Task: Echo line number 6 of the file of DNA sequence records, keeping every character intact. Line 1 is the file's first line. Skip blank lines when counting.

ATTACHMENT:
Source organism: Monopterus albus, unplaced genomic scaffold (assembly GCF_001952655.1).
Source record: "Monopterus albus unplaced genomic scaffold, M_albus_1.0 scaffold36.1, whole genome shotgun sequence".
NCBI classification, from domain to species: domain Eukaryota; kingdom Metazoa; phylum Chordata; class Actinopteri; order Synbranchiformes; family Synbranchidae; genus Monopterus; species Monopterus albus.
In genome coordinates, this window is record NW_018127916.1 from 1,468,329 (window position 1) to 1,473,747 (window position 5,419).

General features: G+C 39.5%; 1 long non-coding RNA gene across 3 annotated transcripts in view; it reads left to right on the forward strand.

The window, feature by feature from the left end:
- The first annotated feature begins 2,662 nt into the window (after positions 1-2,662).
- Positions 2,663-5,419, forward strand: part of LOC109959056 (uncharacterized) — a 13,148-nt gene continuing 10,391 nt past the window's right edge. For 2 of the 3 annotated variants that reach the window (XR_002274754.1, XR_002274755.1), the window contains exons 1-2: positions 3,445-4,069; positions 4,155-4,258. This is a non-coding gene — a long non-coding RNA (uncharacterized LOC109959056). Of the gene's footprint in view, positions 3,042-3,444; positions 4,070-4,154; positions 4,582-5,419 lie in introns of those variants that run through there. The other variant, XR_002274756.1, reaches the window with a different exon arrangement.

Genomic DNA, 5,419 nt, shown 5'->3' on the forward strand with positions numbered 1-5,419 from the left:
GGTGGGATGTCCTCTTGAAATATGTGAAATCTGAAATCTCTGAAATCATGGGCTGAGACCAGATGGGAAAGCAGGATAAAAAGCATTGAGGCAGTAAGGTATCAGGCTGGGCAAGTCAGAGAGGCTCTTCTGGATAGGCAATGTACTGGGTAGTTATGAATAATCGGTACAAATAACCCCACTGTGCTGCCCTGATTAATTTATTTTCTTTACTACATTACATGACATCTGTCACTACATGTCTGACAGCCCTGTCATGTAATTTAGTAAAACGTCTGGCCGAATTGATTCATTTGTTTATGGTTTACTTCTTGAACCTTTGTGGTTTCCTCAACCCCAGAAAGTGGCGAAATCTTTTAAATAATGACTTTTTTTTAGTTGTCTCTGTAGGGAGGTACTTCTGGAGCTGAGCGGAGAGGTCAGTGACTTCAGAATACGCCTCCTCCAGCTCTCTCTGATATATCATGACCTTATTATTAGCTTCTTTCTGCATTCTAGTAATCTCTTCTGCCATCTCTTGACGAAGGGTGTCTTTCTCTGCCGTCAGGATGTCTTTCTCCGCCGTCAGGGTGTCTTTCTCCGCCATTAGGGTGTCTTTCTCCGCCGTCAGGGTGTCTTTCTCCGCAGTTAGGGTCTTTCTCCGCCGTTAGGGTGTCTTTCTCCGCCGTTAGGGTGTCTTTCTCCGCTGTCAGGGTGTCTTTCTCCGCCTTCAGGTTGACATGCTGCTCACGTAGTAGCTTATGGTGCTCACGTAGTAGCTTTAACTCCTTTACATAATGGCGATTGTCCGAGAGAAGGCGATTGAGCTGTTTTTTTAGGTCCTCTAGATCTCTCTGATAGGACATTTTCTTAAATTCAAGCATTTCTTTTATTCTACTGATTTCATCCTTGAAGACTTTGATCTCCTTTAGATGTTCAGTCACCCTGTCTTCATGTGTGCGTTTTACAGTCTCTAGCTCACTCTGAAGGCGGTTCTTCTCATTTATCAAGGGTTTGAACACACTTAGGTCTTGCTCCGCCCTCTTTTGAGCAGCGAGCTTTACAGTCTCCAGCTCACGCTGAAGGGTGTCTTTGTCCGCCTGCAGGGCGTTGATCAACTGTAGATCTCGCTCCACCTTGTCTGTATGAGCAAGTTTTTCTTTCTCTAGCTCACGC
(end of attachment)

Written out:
The window, feature by feature from the left end: